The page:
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Dogged (Movie Review)

Dogged (Movie Review)
09.13.2017by: Jake Dee
5 10

PLOT: When Sam (Sam Saunders) returns home to a small British isle in order to attend a mysteriously deceased girl’s funeral, his investigation of events leads to a harrowing trove of long-buried town secrets.

REVIEW: In 2015, longtime Art Department Greensman, the aptly named Richard Rowntree (can you dig it), submitted a 4-minute short film called DOGGED to the competitive BBC Three series The Fear. Coming in 5th position, the short would become the 4th most successful UK based horror feature film to receive funding from Kickstarter. Flash forward two years to the full-length expansion of DOGGED, a connoted double-entendre of a young man’s dedicated effort to unlock a mysterious sect of canine-worshipping occultists. If only the film were as meaningfully clever as its title. Alas, what transpires after a languid hour and a half of meandered sleuthing, is a movie that, aside from a plaudit or two of amateur do-it-yourself tactility, reveals itself to be little more than an inferior, low-fi, overlong wannabe WICKER MAN. It pleasures none to say that in time, even if excused by its miniscule budget, the flick is bound to be treated as its title suggests by critics and audiences alike: DOGGED!

Sam (Sam Saunders) is beckoned back to the British island community he grew up in. There to attend the funeral of a girl he knew, Sam begins to question the mysterious nature of her death by suddenly plummeting off a cliff. A cliff most locals know to steer clear of. Getting the runaround from almost everyone he encounters, including his disapproving codger of a father (Philip Ridout), Sam feels a sense of alienated isolation. He wanders around the woods way too often and for far too long, eventually spotting what looks to be a dirty dog-headed biped roaming about. He shakes it off at first, focusing his lusty attention toward Rachel (Aiysha Jebali), daughter of irascible local pastor, Father David Jones (Toby Wynn-Davies). The closer Sam gets to Rachel, the more Father David grumbles and grouses, which in turn hikes Sam’s suspicion. And the more Sam probes, the more he’s repudiated by the townsfolk.

More woodland wandering follows suit for Sam, which again leads to more eerie dog-headed sightings. It’s only when Sam confronts a local hippy girl named Sparrow (Nadia Lamin) that he begins to understand the seedy and sordid back-story of these odd anthropomorphic occurrences. Not to betray too much, but it seems a bad acid trip long ago precipitated a strange cult of black-magic practitioners that continue to run rampant on the island to this very day. It’s a pretty dubious explication, almost akin to a Scooby-Doo episode, one made all the more infuriating by how long it takes to reveal such. Thankfully, aside from one truly grisly bout of gut-smearing violence at the midpoint, Sam’s climactic confrontation offers a decent dose of compensatory horror that nearly atones for the endless stretch of inactivity preceding it. Nearly.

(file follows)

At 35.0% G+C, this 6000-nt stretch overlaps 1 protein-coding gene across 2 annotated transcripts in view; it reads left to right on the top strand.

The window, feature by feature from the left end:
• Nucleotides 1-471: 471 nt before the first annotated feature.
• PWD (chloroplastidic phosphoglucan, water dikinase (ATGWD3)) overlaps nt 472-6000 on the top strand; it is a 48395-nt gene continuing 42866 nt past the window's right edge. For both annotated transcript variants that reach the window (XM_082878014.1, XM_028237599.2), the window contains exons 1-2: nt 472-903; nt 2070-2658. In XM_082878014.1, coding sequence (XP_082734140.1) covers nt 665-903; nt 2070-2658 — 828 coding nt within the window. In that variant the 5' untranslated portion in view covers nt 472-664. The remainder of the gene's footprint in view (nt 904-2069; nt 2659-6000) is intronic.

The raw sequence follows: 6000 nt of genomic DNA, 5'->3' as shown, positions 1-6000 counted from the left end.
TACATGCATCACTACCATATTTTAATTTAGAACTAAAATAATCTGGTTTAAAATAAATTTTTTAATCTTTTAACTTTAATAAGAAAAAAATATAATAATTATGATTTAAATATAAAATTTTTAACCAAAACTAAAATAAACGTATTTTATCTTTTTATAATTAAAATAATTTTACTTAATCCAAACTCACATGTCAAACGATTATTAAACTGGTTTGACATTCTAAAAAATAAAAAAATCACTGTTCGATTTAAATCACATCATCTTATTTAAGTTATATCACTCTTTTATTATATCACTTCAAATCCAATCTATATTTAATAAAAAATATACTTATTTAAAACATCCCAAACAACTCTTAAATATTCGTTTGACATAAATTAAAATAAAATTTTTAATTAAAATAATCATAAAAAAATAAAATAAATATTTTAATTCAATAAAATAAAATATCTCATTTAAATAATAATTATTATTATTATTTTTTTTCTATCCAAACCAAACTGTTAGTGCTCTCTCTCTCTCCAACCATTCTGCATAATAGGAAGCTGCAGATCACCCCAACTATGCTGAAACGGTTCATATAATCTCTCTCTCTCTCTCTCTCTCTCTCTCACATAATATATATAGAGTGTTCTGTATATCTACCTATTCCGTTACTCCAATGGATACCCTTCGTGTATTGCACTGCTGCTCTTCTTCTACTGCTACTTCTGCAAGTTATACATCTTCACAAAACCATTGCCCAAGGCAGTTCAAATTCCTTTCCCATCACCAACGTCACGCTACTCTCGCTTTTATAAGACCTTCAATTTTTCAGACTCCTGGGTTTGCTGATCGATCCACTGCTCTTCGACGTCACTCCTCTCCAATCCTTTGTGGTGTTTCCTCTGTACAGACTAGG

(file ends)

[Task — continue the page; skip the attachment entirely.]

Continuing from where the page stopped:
That really is the most glaring issue with DOGGED, the poorly edited length. Had this movie been chopped by 20 minutes or so, scripted a bit tighter and pared down to its absolute essence, the overall enjoyment of the film would likely escalate multifold. It’s the opposite of TEMPLE, which took a short film premise and barely inched its way to the finish line. DOGGED crosses the finish line and does an extra lap or two. Granted, what Rowntree has turned in on an unthinkable budget of £15,000 is pretty impressive on its own, and surely worthy of wanting to see what he can do with far greater resources. But going from a 4-minute short to a 114-minute feature based on the same premise is a bit of a reach, and frankly, the longer the movie unspools, that’s precisely what it begins to feel like: a reach. A longwinded, pained, strained grasp at making the movie amount to more than it needs to be. As director, Rowntree is ultimately responsible for every creative decision, which has to include failing to find a more prudent editor with the requisite know-how to trim the fat and cut the leanest, most efficient film possible. No movie made this cheaply and independently needs to be so overstayed.

At least, not with such a dearth of genuine fright. While the overarching mystery is competently kept intact for most of the duration, the path getting there isn’t rife with nearly enough startling imagery outside of animal-mask wearing weirdos skulking in the woods to make the protracted wait a warranted one. Again, it’s understood one can only do so much with such monetary limits, but a nearly 2-hour horror movie must provide more than the measly modicum of thrills lent in DOGGED. That the film is both too long and too bereft of hardcore horror means it’s a single pitch from striking out, but for a crowd-funded first time feature for almost every position involved, including the director, writers, producers, lead actor, DP, editors, costume and production designers – collectively – the team barely eek out a forceful bunt. Let’s see what the crew does with a bigger budget and more focused script.

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